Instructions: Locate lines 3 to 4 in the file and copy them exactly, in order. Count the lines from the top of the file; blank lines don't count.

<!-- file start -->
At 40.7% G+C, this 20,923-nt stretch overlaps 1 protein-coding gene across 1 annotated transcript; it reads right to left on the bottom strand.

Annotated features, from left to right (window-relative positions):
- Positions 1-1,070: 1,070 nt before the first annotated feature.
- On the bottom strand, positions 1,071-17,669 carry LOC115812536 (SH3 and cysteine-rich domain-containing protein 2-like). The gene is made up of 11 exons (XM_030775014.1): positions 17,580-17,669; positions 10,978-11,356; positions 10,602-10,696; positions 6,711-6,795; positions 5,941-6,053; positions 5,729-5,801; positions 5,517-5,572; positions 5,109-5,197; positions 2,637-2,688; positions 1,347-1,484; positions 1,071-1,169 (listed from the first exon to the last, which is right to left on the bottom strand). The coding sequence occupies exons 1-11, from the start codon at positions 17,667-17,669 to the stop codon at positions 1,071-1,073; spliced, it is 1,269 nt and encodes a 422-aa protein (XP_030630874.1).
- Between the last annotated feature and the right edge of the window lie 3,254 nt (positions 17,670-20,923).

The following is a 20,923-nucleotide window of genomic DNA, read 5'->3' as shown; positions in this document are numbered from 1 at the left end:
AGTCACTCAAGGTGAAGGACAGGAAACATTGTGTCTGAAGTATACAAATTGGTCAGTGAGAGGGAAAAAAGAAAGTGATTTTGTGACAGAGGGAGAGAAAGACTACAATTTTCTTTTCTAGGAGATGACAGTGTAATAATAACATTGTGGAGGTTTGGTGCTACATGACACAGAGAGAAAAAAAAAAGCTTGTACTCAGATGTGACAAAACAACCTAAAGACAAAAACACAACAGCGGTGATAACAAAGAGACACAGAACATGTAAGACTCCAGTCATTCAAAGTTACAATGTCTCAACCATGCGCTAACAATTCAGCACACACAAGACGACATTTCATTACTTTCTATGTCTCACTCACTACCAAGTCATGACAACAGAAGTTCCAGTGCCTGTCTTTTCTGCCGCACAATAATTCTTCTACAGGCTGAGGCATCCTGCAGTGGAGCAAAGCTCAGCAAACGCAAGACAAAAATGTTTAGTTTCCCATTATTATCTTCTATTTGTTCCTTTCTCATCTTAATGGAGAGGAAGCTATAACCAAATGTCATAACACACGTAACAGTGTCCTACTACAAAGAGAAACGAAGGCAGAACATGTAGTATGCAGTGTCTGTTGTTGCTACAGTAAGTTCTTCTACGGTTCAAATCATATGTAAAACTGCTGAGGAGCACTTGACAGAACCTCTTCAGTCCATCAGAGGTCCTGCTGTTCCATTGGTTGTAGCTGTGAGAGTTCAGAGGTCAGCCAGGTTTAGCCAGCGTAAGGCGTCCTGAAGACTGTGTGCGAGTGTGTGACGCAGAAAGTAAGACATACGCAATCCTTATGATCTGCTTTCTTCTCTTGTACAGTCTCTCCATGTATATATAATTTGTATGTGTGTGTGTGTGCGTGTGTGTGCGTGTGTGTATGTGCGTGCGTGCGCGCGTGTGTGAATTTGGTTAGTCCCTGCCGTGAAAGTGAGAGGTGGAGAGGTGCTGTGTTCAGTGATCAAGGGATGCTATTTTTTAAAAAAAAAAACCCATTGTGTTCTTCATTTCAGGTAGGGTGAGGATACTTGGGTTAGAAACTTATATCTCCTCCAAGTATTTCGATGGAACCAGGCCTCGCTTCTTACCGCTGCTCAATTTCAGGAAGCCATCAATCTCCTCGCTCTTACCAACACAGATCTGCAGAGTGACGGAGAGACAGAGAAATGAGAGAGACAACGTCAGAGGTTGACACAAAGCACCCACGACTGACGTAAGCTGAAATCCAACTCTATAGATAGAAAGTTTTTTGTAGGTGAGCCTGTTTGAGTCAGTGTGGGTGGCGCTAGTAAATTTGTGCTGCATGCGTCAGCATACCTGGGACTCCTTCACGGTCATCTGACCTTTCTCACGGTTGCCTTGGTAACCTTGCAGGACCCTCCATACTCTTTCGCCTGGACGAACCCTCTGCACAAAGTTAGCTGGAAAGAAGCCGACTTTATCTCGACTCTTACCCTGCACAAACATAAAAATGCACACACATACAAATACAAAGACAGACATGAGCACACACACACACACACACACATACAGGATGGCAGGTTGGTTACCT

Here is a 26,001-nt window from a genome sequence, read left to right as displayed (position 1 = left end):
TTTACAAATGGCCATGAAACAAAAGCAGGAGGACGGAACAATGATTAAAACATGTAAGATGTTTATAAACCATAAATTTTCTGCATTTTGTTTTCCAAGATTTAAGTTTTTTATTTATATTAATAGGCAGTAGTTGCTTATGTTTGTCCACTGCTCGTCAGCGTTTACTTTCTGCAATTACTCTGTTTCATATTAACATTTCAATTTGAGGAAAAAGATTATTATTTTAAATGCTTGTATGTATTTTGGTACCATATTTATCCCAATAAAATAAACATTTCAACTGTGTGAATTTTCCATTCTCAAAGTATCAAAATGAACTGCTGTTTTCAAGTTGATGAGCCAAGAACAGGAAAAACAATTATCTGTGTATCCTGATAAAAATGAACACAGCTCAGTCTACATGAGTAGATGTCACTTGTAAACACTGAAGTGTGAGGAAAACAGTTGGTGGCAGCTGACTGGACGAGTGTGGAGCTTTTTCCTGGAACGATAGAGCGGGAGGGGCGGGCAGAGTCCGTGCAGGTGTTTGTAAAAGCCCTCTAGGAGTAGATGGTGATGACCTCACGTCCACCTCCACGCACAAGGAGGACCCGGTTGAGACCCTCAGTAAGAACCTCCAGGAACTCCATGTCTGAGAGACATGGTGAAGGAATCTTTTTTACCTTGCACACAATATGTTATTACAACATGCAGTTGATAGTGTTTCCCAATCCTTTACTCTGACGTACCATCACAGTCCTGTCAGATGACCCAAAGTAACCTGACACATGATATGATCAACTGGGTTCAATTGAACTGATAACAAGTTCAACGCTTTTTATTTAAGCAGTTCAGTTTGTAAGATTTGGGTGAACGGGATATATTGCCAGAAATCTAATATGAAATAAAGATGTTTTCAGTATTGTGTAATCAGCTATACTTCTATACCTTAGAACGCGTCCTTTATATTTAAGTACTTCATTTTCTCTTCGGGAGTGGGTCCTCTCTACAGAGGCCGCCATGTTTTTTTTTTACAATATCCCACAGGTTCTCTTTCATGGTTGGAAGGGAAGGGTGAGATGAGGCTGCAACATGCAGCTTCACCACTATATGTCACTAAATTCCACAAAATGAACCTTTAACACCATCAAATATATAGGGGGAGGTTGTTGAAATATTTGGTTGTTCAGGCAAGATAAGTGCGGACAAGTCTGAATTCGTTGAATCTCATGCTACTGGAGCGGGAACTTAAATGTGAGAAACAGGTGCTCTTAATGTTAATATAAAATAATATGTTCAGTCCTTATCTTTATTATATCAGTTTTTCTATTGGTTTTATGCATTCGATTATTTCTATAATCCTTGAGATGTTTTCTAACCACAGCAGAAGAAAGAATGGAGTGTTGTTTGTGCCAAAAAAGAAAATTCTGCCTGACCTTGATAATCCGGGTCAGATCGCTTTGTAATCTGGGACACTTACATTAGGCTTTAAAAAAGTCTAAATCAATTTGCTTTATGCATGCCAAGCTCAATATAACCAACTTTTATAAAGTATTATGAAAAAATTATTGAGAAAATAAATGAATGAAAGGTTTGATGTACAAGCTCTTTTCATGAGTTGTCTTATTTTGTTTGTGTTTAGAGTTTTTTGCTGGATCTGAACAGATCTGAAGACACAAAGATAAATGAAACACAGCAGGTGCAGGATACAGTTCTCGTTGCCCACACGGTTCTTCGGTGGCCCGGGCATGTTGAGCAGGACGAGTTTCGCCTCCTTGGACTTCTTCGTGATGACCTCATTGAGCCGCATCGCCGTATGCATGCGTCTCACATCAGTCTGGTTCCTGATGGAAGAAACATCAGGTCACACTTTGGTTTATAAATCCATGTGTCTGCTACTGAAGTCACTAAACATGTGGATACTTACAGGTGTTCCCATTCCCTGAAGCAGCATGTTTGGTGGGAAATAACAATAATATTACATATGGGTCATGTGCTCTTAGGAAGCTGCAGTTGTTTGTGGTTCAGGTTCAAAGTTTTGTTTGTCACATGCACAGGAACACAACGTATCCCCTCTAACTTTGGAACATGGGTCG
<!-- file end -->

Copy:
- Positions 1-1,070: 1,070 nt before the first annotated feature.
- On the bottom strand, positions 1,071-17,669 carry LOC115812536 (SH3 and cysteine-rich domain-containing protein 2-like). The gene is made up of 11 exons (XM_030775014.1): positions 17,580-17,669; positions 10,978-11,356; positions 10,602-10,696; positions 6,711-6,795; positions 5,941-6,053; positions 5,729-5,801; positions 5,517-5,572; positions 5,109-5,197; positions 2,637-2,688; positions 1,347-1,484; positions 1,071-1,169 (listed from the first exon to the last, which is right to left on the bottom strand). The coding sequence occupies exons 1-11, from the start codon at positions 17,667-17,669 to the stop codon at positions 1,071-1,073; spliced, it is 1,269 nt and encodes a 422-aa protein (XP_030630874.1).